The first book I read created by the two brothers Fabio Moon and Gabriel Ba was the mind-blowing Daytripper. Since then, I’ve been avidly on the lookout for their other graphic novels. A comic-geek friend who posted his stellar review of their latest graphic novel, which is an adaptation of Milton Hatoum’s prose novel, was kind enough to let me borrow his copy. Since I am scheduled to return this in three days’ time, I thought might as well post my review.
Based on the Work of: Milton Hatoum Graphic Novel Adaptation by: Fabio Moon and Gabriel Ba
Published by: Dark Horse Books, 2015
Book photos taken by me.
The first thing that struck me about the book was its setting: the port city of Manaus which is said to be right on the riverbanks of the Amazon. Just seeing Moon and Ba’s black and white illustrations in the first few pages reminded me vividly of the tastes and the smells of my own childhood summers in a remote province in the Philippines. While Brazil is comparably more developed with wider, cleaner streets and beautiful buildings, the look of all the boats docked on the port on the page below was enough to bring forth a rush of nostalgia.
The story revolves around twin brothers Yaqub and Omar whose close affinity in their mother’s womb was matched by the enmity they felt for each other from childhood onwards. From birth, Omar, also known as the caçula or the youngest son (by a few minutes) demanded greater attention and care as he was more sickly of the two. The intimacy between Omar and his mother, Zana, was even more solidified when Yaqub was sent to Lebanon, after the twins’ 13th birthday.
An unspeakably violent incident between the two brothers, borne out of fierce jealousy, left Yaqub with a facial scar that he will carry with him to adulthood – and prompted Halim, their father to separate the brothers from each other for their own good. Naturally, it was a beautiful girl that was the cause of this rift:
I find it a little tongue-in-cheek to share a graphic novel about two brothers, seeing that our current reading theme is a celebration of fearless females and courageous women.
While it may be argued that it was this girl that drove the two brothers apart, I contend that their antipathy towards each other ran much deeper. It is the kind of hatred magnified by love, the absolute lack of freedom from each other despite physical distance (seeing the face of your worst enemy in the mirror must be one of the cruelest of fates), and inevitable self-loathing brought about by a deep, abiding hatred of the other. It’s a trap, a vicious cycle of vengeance and never-ending reprisal.
It was Yaqub who left home (after he was exiled to Lebanon) and made something of himself – a fact that Omar resented to the point of self-destruction to prove just how different he is from the brilliant Yaqub. While the older brother attained a commendable mastery in his field, the caçula made a career of being carefree, deliberately reckless and unapologetically indolent – the hammock reeking of his smell and the many women he brought to his family home.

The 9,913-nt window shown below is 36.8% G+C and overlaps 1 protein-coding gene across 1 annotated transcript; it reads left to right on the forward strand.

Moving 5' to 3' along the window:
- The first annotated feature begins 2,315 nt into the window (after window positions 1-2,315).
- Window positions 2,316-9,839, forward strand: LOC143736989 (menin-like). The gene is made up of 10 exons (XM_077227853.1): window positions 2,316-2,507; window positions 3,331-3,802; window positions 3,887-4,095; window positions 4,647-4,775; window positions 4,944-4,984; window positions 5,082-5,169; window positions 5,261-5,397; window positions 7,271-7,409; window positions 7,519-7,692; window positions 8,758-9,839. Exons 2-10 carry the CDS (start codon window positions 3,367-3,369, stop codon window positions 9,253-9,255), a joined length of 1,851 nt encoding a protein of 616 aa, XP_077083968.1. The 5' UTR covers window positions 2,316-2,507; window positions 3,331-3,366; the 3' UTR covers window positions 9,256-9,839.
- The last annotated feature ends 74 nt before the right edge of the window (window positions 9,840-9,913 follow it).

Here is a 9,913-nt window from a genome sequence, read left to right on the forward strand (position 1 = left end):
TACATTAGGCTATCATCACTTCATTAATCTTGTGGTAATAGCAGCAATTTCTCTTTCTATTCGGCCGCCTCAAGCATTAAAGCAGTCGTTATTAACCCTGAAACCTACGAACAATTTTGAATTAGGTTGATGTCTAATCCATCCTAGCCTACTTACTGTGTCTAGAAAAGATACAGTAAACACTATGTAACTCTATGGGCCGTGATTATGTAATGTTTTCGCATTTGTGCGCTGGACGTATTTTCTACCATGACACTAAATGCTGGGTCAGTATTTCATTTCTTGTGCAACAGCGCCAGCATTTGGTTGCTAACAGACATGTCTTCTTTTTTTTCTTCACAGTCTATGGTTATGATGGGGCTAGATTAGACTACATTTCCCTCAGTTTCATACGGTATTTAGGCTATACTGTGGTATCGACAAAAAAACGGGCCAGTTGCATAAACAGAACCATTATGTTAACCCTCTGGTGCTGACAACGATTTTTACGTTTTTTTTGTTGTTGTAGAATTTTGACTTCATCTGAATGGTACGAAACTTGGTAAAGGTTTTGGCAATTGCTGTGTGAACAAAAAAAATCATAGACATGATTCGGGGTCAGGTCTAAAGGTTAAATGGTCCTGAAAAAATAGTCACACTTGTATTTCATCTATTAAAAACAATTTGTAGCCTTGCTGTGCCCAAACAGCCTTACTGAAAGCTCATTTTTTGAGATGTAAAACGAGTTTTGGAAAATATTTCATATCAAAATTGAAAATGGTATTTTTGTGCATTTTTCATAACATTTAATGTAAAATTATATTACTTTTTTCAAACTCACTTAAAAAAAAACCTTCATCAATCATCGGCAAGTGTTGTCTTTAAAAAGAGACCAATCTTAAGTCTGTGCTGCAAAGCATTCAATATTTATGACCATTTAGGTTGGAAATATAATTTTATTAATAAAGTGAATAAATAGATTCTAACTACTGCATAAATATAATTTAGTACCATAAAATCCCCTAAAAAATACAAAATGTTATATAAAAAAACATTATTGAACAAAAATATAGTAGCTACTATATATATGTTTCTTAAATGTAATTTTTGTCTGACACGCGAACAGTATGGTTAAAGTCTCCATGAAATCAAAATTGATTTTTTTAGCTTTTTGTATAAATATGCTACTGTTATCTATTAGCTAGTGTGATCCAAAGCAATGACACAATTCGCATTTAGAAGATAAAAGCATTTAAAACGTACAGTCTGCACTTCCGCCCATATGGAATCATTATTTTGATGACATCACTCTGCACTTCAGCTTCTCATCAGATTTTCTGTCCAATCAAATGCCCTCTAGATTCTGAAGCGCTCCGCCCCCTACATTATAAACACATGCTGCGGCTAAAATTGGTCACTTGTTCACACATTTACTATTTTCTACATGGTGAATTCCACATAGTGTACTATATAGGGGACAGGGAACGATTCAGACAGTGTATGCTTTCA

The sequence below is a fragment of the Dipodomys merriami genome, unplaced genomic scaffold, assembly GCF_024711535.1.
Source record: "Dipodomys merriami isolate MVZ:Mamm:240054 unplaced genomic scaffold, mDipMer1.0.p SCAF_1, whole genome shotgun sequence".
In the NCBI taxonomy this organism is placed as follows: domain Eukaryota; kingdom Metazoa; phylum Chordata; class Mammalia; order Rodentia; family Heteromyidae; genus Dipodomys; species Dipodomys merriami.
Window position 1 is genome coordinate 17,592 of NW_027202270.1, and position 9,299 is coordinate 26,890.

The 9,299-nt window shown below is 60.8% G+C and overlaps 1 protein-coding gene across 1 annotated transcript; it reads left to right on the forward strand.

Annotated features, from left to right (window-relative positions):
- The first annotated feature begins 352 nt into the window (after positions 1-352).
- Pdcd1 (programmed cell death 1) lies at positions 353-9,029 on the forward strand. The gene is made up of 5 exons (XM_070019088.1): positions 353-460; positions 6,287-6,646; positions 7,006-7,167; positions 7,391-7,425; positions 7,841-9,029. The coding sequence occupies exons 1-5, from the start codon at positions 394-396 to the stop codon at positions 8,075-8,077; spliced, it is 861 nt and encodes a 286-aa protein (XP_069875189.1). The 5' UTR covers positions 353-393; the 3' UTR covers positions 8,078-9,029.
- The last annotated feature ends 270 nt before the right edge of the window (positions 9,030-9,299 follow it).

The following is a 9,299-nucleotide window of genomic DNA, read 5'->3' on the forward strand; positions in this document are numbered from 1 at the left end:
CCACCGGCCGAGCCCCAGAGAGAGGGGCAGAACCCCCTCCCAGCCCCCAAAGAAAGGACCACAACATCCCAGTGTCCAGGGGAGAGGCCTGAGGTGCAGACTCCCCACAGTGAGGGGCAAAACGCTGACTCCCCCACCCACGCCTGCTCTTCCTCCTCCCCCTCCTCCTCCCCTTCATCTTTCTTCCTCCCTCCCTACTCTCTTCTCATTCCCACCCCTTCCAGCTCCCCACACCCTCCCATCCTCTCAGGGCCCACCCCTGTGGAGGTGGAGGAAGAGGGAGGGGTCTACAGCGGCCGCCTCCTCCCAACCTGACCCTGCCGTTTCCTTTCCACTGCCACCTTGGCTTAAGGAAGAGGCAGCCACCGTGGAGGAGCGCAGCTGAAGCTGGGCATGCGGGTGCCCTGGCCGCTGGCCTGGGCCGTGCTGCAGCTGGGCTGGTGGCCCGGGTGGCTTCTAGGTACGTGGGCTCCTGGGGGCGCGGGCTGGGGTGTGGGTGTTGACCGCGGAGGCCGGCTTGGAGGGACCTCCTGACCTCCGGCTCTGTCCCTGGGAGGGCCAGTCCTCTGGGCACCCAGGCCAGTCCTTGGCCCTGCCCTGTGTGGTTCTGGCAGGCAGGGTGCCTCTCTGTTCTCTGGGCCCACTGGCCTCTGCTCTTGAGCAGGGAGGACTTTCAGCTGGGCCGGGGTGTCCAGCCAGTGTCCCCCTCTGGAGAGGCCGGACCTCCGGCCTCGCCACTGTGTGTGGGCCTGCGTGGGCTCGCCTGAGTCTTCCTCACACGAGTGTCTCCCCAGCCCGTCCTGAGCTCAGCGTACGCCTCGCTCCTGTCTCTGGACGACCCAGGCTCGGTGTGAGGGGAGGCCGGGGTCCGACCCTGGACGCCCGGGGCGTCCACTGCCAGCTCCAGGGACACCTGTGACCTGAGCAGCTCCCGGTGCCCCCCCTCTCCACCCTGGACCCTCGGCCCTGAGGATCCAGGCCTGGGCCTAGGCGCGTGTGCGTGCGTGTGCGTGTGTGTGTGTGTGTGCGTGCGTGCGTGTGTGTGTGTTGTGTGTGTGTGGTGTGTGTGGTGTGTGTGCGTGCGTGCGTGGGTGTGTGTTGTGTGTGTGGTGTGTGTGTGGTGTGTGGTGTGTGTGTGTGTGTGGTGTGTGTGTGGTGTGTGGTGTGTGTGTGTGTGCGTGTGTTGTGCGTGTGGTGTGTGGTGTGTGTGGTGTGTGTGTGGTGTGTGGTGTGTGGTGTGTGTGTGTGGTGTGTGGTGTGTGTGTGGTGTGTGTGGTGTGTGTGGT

While Zana remained indulgent and forgiving, the twins’ father, Halim, can not abide Omar’s shameless shiftlessness. Halim was not above unfavorably comparing Omar to the more successful twin, Yaqub who was diligent, meticulous, and intent on making something for himself. Omar was also given to ferocious loves, passions that drive out all sense and decorum – from the spell-binding dancer Dalia (paid off by his mother to leave him alone):
and Pau-Mulato, described as “a giantess like a tree with a rotund and tall ebony trunk. Nearly a pure African.”
Omar was nearly able to steer himself clear of his mother, Zana’s possessive clutches, thanks to this black tree of a woman, but he was undone by his self-absorption, his penchant for the easy life; and his weak, aimless spirit anchored only by the constant and comforting presence of his mother:
Which brings me to the strong, beautiful, decisive woman who eventually and unwittingly drove an island of discord between the twins that they seem to be each other’s antithesis in parallel universes; all this despite her best intentions, her desire to bring them together (ploys that backfire so remarkably it’s tragic), and her feral love for both sons.
I was awed by this graphic novel of such mammoth proportions. This is a complex family saga illuminated in stark, dramatic, blatant black and white illustrations that will drill a hole in any reader’s consciousness. If there is anyone who could perhaps do a graphic novel adaptation of any of Gabriel Garcia Marquez’s or Isabel Allende’s novels, my money is on these two brothers. This labyrinthine story had that vibe to it. I had to pause in between reading to breathe as it has the power to consume the reader in all its staggering ferocity. This is a book that won’t be easily forgotten. Find it.